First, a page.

Converting polycarbonate and polystyrene plastic wastes intoaromatic hydrocarbons via catalytic fast co-pyrolysis

Jia Wang, Jianchun Jiang, Xiaobo Wang, Ruizhen Wang, Kui Wang, Shusheng Pang, Zhaoping Zhong, Yunjuan Sun, Roger Ruan, Arthur J. Ragauskas

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Abstract

Thermochemical conversion of plastic wastes is a promising approach to produce alternative energy-based fuels. Herein, we conducted catalytic fast co-pyrolysis of polycarbonate (PC) and polystyrene (PS) to generate aromatic hydrocarbons using HZSM-5 (Zeolite Socony Mobil-5, hydrogen, Aluminosilicate) as a catalyst. The results indicated that employing HZSM-5 in the catalytic conversion of PC facilitated the synthesis of aromatic hydrocarbons in comparison to the non-catalytic run. A competitive reaction between aromatic hydrocarbons and aromatic oxygenates was observed within the studied temperature region, and catalytic degradation temperature of 700 °C maximized the competing reaction towards the formation of targeted aromatic hydrocarbons at the expense of phenolic products. Catalyst type also played a vital role in the catalytic decomposition of PC wastes, and HZSM-5 with different Si/Al molar ratios produced more aromatic hydrocarbons than HY (Zeolite Y, hydrogen, Faujasite). Regarding the effect of Si/Al molar ration in HZSM-5 on the distribution of monocyclic aromatic hydrocarbons (MAHs), a Si/Al molar ratio of 38 maximized benzene formation with an advanced factor of 5.1. Catalytic fast co-pyrolysis of PC with hydrogen-rich plastic wastes including polypropylene (PP), polyethylene (PE), and polystyrene (PS) favored the production of MAHs, and PS was the most effective hydrogen donor with a ∼2.5-fold increase. The additive effect of MAHs increased at first and then decreased when the PC percentage was elevated from 30 % to 90 %, achieving the maximum value of 32.4 % at 70 % PC.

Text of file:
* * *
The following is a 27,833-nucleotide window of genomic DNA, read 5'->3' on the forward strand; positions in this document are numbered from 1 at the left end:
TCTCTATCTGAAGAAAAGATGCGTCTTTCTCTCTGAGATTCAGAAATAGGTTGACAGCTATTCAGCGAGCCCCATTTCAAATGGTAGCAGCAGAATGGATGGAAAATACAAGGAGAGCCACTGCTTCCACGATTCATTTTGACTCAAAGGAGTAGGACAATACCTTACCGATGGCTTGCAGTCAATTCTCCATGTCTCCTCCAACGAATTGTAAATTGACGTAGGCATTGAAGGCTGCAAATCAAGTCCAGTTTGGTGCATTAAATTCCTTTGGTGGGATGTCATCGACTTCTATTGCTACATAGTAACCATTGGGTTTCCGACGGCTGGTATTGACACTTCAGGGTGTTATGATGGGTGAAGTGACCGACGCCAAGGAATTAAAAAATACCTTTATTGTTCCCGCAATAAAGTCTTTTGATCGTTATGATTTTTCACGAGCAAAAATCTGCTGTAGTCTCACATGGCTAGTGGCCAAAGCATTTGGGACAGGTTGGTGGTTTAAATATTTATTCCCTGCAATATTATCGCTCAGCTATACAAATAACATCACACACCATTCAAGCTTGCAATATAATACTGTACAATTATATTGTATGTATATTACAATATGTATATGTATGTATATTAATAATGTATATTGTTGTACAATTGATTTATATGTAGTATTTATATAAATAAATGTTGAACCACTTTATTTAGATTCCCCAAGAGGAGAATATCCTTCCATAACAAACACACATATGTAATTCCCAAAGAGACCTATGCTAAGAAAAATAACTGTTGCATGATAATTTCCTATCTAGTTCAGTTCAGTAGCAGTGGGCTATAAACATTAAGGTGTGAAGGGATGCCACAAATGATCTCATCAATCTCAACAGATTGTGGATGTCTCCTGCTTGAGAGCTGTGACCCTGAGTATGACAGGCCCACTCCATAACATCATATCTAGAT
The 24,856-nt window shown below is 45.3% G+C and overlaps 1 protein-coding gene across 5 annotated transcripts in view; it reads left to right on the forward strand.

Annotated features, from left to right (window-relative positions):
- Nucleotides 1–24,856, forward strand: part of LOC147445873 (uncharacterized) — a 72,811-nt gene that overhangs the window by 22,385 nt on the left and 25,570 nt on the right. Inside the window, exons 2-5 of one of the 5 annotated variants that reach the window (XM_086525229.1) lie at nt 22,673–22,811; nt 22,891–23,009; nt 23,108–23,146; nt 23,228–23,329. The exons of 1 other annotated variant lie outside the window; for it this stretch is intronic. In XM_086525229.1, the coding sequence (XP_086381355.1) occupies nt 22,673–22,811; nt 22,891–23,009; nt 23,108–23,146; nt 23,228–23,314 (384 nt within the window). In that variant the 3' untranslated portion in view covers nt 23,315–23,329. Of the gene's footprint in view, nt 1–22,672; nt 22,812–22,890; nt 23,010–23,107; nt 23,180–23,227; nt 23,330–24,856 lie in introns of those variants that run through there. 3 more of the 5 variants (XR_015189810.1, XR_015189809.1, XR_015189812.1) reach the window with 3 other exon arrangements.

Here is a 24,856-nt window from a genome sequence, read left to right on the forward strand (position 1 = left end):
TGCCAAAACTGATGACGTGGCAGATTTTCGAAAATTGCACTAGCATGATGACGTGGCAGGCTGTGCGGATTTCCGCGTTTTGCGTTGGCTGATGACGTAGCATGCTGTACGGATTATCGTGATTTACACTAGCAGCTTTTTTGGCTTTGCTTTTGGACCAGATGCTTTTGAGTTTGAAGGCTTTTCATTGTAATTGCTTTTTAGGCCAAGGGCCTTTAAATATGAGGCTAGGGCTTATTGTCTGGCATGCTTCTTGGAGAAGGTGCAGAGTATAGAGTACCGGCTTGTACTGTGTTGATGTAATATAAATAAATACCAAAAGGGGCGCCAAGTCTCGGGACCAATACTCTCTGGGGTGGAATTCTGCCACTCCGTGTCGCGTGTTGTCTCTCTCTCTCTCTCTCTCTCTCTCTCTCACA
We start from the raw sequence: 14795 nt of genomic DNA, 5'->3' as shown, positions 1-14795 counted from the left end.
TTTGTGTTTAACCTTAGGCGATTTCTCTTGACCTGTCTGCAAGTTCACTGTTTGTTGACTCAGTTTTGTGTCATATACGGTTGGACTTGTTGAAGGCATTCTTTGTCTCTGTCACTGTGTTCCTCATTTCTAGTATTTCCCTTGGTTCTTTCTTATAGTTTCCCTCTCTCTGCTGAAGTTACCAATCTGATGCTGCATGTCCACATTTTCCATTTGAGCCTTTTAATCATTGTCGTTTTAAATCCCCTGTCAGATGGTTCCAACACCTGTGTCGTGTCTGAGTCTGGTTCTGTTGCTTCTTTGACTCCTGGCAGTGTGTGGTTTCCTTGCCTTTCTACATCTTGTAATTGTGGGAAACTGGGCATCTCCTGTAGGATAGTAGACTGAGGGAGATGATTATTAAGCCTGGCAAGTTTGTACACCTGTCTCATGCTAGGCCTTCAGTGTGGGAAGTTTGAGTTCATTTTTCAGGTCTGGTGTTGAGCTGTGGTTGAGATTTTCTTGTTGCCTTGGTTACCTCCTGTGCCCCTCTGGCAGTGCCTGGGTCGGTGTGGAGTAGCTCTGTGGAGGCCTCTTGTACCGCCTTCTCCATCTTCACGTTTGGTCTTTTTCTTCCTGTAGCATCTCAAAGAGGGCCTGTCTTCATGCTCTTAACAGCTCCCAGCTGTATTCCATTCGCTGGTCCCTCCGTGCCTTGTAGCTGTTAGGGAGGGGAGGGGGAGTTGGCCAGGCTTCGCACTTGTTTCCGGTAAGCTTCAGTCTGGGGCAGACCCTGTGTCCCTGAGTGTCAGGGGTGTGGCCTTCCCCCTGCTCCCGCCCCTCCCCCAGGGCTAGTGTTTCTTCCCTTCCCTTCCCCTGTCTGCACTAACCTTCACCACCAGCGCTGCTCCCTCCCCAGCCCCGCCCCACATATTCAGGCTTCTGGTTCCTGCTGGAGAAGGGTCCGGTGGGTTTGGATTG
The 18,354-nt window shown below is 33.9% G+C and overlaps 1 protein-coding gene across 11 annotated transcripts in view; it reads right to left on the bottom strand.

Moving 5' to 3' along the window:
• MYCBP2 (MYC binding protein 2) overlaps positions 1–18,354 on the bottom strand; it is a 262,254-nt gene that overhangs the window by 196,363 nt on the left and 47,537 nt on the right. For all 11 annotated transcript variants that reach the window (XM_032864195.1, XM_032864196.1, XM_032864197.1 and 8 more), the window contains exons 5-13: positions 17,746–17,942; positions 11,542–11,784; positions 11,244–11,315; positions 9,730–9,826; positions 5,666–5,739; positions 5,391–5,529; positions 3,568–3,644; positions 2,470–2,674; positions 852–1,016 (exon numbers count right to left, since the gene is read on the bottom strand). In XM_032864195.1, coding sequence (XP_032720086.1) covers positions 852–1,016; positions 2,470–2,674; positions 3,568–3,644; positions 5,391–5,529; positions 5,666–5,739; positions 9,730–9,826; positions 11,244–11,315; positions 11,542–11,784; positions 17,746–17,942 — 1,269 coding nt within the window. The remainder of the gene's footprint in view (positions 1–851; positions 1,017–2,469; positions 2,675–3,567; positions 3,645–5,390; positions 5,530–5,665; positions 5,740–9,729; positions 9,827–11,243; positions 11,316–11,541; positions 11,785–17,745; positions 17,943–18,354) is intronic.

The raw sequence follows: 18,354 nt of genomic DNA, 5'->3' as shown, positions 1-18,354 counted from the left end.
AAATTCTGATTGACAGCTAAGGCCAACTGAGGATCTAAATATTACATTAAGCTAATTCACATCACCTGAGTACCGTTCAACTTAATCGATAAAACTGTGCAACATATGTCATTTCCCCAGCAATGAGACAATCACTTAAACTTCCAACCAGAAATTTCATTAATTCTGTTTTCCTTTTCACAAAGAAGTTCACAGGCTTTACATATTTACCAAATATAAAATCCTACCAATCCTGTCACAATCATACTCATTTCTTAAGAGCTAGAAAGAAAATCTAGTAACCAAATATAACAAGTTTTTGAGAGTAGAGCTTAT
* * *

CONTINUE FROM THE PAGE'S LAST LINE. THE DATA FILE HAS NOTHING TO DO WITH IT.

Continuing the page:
Original languageEnglish (US)
Article number121970
JournalJournal of Hazardous Materials
Volume386
DOIs
StatePublished - Mar 15 2020

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Keywords

  • Bisphenol A polycarbonate
  • Catalytic thermochemical conversion
  • HZSM-5
  • Monocyclic aromatic hydrocarbons
  • Plastic polymers

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